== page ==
“No initiative will work if it’s just a diversity ‘tick box’ exercise or if it’s just virtue signalling”
The business benefits of inclusive organisations are becoming widely understood. Yet, research continues to reveal a lack of diversity, particularly at senior levels of the housing sector.
In this short interview, Michelle Warfield and David Lyall at Sanctuary Group outline the practical steps they have taken to build a culture of diversity and inclusion throughout the organisation.
Diversity and inclusion are important themes at Housing 2020 – don’t miss experts Debbie Forster, CEO of the Tech Talent Charter and Shereen Daniels of HR Rewired discuss increasing workforce diversity at TECH@Housing on 3 September at 15:45-16:30.
Register your free place now.
Sanctuary is an organisation that provides care, support and housing services to the entire cross-section of society. We wouldn’t be able to meet our customers’ diverse needs and expectations if we didn’t appreciate different points of view or treat people fairly and with respect. In order to achieve that, it’s critical that we set ourselves high standards with regards to diversity and inclusivity, both with our staff and our extended communities.
Diversity is one of our five core values as an organisation. We strive to respect and value the diversity of our people and we are committed to providing fair access to services for all of our customers.
A number of internal initiatives are already well established. Our Equality and Diversity Working Group, reporting directly to our exec committee, meets regularly to advocate and promote issues and best practice. Their ongoing action plans have culminated in our Fairness For All scheme which brings together our strategic objectives and commitments to improve. That document is publicly facing and is available to read from our Sanctuary Group website.
Sanctuary is a member of the Stonewall Diversity Champions programme which we use to support our ambitions around achieving sexual orientation and gender identity equality in the workplace. We are also a registered Disability Confident Employer and have joined the Business Disability Forum. We have an established Women in Technology forum which is focusing on the current gender imbalance in technology roles and has led to Sanctuary signing the Tech Talent Charter and joining the Tech We Can scheme. Sanctuary is also a member of Women in Construction, an independent organisation promoting gender equality within the construction industry. We try and be as vocal as possible about this good work so that it is recognised by our staff.
There’s a lot going on that has all evolved over time, and Sanctuary’s footprint touches many different aspects of business and society, so last year we recruited a Diversity and Inclusion Manager to help focus and mature our aspirations for improvement.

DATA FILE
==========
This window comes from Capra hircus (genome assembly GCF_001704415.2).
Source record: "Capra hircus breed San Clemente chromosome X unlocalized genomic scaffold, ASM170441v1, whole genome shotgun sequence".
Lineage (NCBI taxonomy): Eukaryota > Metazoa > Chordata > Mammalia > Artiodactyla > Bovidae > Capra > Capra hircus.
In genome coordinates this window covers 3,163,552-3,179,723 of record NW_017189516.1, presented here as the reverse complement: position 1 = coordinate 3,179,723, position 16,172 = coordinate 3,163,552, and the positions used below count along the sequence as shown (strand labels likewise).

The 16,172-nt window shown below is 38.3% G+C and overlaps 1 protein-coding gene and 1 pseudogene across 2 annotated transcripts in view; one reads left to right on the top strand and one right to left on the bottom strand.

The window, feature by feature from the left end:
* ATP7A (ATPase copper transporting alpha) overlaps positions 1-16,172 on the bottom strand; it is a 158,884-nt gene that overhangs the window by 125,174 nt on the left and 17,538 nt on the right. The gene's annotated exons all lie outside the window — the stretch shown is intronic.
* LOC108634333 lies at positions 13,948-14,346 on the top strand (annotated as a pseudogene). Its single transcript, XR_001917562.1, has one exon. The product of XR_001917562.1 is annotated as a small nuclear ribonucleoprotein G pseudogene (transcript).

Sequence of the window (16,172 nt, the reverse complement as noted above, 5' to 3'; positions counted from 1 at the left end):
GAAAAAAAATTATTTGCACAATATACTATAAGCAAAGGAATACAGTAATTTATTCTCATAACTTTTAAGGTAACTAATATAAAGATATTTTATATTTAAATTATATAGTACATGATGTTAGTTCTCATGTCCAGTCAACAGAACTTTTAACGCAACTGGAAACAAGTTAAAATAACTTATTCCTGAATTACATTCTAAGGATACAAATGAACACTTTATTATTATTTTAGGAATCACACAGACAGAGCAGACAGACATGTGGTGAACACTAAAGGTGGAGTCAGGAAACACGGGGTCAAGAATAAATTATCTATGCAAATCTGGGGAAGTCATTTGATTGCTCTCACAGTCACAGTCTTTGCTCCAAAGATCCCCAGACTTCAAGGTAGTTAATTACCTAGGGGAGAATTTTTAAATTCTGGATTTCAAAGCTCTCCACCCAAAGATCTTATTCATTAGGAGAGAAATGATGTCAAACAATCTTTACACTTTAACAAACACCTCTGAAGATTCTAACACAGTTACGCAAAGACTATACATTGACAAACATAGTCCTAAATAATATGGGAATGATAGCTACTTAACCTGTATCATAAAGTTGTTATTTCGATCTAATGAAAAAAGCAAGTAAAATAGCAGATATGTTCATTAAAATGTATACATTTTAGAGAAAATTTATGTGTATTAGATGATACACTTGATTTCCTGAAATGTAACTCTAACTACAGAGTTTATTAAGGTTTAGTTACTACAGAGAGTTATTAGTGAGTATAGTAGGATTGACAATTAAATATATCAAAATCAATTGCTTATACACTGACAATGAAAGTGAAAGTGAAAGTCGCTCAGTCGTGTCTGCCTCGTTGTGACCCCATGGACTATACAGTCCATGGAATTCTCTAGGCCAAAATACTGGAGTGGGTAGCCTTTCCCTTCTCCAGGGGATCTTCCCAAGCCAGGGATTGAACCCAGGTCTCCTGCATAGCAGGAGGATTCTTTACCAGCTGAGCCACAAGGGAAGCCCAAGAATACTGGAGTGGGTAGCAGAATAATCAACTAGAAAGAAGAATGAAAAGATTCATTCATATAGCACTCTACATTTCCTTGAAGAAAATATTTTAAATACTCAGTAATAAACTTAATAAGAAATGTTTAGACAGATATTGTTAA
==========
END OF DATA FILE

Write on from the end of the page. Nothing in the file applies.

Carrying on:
Measuring success is trickier than you’d think. Our Fairness For All scheme clearly sets out our strategies and tactics, but quite often what we are trying to improve is intangible, far reaching or is linked to biases and inequalities that are deeply baked in to society. Different lines of business within Sanctuary also face different issues and so would naturally look to focus on different areas of improvement, so success in a care home setting would look different to success for home construction or maintenance.
It’s a challenge that must be addressed though, and we are committed to improving our staff and customer engagement to better understand and respond to issues of culture and sentiment. We will be focussing on measures and targets that support our aspirations in the upcoming months.
We have already begun attracting and recruiting more women into our construction and technology departments as a direct result of our efforts with Women into Construction and Women in Technology. Improvements to our job advertising strategies and being publicly vocal about our involvement with equality schemes have helped us to reach and recruit talent that might otherwise not have been interested in applying. Greater gender equality in these areas will help to ensure that the design and delivery of their services is more representative of their customers’ needs.
We have also established The Equality Inclusion Zone, a group open to all staff to explore issues affecting Lesbian, Gay, Bisexual and Trans (’LGBT’) people at Sanctuary. This emphasises heavily the visibility and importance of work place allies and a zero-tolerance approach to bullying and hate crime. One of the key benefits being that if people experience their workplace as a safe space then this is a critical investment into our staff’s mental health and wellbeing, and the greater the likelihood is of us retaining talented and motivated staff.
Spend time thinking about why diversity and inclusivity is truly valuable to your organisation, your customers and the services that you provide. The answers will not be the same for everyone, and no initiative will work if it’s just a fashionable diversity ‘tick box’ exercise or if it’s just virtue signalling. Once you can articulate the value, make sure that that message is integral to your planning and communication so that everything you do is geared around maximising that value.
You should also make sure that you understand and be honest about your current position, even if doesn’t tell you a flattering story. Every improvement initiative needs a destination, and you can’t plot your path there if you don’t know what your start point is.
To learn more about building diverse and inclusive cultures at TECH@Housing, attend “The future of digital skills, talent and diversity” session on 3 September at 15:45-16:30. Featuring expert advice and guidance from Debbie Forster, CEO of the Tech Talent Charter; Nadira Hussain, director of leadership development & research, Socitm and Shereen Daniels, founder of HR Rewired.